©2023. Published in Journal of Affordable Housing, Vol. 31, No. 3, February 2023, by the American Bar Association. Reproduced with permission. All rights reserved. This information or any portion thereof may not be copied or disseminated in any form or by any means or stored in an electronic database or retrieval system without the express written consent of the American Bar Association or the copyright holder.
The American Bar Association’s Journal of Affordable Housing and Community Development Law published two articles focused on “Year 15” litigation and property interest transfer rights in the Low-Income Housing Tax Credit (LIHTC) industry in its June 2022 issue.1 Since then, two of the cases discussed therein have changed course, resulting in a dramatic impact on the litigation landscape and on the outcome of several other cases. Additionally, a Delaware Chancery Court has issued an important new decision.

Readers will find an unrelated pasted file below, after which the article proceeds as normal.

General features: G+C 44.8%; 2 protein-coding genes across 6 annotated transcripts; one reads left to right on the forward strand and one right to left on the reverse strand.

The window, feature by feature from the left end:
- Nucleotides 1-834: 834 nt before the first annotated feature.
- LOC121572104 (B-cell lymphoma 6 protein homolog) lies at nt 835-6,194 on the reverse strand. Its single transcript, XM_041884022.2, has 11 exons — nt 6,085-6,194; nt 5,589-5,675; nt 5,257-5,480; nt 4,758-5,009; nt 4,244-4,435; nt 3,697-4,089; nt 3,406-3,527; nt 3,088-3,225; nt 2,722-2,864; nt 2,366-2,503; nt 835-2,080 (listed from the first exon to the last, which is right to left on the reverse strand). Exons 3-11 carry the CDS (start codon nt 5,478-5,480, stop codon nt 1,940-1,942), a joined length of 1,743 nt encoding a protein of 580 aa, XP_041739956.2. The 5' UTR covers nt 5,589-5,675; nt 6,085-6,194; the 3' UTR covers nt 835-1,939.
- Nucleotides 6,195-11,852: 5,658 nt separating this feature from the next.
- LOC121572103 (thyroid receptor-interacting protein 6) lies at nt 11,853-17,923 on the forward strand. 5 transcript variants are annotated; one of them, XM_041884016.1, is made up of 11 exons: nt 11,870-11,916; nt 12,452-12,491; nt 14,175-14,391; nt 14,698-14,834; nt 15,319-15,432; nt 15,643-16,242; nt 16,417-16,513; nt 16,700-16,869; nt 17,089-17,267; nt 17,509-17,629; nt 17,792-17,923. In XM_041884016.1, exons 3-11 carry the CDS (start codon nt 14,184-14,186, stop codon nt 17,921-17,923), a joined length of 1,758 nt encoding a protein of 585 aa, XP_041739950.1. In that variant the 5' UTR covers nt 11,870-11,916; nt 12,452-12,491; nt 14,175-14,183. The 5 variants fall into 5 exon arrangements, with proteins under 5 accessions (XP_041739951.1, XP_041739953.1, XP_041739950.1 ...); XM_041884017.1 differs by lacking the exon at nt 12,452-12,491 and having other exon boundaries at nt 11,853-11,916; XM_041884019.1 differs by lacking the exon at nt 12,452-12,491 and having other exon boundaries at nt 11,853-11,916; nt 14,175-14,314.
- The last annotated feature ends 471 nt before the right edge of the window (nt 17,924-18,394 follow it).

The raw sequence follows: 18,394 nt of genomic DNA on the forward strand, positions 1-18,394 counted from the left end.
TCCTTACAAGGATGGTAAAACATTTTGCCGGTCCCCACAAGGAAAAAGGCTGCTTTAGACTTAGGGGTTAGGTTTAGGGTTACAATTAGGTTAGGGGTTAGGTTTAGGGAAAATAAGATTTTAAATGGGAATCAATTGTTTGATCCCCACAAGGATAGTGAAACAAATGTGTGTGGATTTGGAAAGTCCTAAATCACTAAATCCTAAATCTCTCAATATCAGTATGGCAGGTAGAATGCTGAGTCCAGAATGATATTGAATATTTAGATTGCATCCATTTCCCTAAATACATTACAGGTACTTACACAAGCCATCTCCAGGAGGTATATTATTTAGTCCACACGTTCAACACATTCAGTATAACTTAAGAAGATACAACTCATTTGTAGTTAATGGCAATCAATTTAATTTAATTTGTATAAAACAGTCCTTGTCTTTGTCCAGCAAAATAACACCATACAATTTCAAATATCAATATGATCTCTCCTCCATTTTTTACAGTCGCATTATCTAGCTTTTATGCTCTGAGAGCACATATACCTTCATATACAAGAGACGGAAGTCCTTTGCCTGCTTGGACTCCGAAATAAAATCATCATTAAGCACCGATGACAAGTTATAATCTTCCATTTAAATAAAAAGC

In the first case, commonly known as Pathway, the Sixth Circuit reversed a lower federal district court and preserved a non-profit organization’s Section 42(i)(7) Right of First Refusal (§ 42 ROFR).2 In the second case, commonly known as St. Mary’s, a federal district court in New York State granted reconsideration of its prior decision on an important Year-15 issue, rejecting the notion that capital account balances alter carefully negotiated contract language and issuing a decision in accord with several other similar cases.3 As for the Delaware Chancery Court, in a case commonly known as JER Hudson, this “precedential” decision represents a candid rebuke and detailed analysis of the “Aggregator” problem that threatens the efficacy of the LIHTC program.4 This article discusses these cases.